Normally when I did my buttermilk brines before, I would flavor the buttermilk with some spices, just to try and get some extra flavor infused into the meat. But this time, I didn’t have to bother; the pickle juice does all the work for me. All I did to prepare the chicken for the brine was throw it in a gallon size Ziploc bag, then pour the pickle juice over it, seal the bag, then put it in the fridge and walk away. That’s literally it. The spices in the pre-made pickle juices worked together to not only keep the meat moist, but they infused incredible flavor into it as well.

Once the chicken is taken out of the brine, it gets tossed into my tried & true flour mix & batter. This is the best fried chicken batter I’ve ever had or made, bar none. The crust is just out of this world. It crunches in your mouth. It’s full of flavor. It stays absolutely PUT. Even when it gets cold. Even after it’s been refrigerated, OVERNIGHT. Believe me, once you’ve made it this way, you will never go back to another fried chicken batter as long as you live.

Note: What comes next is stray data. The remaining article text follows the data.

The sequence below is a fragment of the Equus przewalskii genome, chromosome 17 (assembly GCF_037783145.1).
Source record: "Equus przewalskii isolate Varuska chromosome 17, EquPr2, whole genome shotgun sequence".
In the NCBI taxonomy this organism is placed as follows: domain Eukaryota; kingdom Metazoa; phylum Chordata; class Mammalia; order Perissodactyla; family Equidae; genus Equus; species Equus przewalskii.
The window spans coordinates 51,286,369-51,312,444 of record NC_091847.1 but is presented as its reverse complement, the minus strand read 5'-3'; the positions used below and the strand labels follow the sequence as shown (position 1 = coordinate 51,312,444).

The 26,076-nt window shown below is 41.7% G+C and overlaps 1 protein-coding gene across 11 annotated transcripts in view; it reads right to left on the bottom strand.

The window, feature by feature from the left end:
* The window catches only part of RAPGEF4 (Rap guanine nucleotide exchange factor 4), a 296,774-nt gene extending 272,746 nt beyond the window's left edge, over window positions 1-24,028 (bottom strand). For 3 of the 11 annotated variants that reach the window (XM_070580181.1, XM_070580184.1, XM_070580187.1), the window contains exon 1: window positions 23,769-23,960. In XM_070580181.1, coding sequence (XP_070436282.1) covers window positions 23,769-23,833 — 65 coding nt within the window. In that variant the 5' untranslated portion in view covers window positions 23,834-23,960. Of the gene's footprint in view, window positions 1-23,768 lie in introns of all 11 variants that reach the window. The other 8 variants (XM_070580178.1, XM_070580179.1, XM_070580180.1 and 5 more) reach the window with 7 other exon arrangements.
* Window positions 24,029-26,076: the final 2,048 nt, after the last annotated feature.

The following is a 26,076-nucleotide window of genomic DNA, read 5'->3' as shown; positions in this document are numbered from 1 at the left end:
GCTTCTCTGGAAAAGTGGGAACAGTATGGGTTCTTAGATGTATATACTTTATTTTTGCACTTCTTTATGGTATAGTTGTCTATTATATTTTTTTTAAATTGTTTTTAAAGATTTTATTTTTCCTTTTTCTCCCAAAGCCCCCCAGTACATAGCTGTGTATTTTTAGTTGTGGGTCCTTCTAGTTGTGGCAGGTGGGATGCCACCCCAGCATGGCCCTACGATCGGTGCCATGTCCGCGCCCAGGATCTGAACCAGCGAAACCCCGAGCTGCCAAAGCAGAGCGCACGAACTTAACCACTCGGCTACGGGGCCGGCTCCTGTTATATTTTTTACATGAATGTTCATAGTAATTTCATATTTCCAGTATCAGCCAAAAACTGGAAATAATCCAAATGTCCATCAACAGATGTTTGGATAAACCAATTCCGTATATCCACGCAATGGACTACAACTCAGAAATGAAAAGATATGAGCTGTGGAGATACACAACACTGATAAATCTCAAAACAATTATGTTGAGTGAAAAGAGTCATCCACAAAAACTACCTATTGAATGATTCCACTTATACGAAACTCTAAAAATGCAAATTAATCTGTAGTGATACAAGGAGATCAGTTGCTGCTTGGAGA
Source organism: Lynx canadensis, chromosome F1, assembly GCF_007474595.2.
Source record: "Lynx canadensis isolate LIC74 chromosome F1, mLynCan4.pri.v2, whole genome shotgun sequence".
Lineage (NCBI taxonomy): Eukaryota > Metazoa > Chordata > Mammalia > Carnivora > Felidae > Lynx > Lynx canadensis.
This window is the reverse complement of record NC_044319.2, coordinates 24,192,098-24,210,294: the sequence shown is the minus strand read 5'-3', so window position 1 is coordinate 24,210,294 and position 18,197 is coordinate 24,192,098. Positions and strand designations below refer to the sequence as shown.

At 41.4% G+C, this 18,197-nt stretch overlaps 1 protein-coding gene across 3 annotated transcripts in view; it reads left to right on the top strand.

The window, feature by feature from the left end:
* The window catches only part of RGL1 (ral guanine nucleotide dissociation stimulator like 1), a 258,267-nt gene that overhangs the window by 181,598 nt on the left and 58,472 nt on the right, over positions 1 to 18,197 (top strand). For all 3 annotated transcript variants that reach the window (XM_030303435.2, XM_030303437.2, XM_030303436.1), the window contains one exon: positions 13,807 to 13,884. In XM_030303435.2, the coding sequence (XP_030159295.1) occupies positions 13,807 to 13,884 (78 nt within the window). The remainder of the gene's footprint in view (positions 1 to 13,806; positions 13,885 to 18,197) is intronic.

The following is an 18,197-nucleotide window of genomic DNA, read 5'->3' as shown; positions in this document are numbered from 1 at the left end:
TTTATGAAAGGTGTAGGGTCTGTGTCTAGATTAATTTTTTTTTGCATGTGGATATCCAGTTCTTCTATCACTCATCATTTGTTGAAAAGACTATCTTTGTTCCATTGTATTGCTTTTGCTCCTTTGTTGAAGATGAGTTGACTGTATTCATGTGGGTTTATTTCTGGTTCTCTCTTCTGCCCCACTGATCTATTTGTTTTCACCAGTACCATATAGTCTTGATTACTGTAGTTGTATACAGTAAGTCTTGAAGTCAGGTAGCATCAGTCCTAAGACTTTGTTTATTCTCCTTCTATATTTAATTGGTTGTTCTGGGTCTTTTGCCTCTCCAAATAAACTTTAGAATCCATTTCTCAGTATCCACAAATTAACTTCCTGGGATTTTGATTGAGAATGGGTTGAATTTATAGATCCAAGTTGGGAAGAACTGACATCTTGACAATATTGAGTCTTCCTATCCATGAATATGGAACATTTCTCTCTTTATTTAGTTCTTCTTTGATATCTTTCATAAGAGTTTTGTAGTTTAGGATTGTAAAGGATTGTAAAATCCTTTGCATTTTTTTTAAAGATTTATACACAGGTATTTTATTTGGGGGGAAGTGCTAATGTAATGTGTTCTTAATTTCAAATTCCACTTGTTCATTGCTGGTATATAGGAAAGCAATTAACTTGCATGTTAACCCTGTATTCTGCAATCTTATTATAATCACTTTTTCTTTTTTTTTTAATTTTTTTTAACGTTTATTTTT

I’m not worried about sharing this recipe with y’all because I know that once you put aside your doubts and just try this out, I’m going to make pickle brining believers out of all you. The results will speak for themselves. Your meat is going to be so tender and juicy, with just the *faintest* tang from the pickle juice. That tang is offset perfectly by the savory saltiness of the crust. It works– I was honestly surprised by how well it works.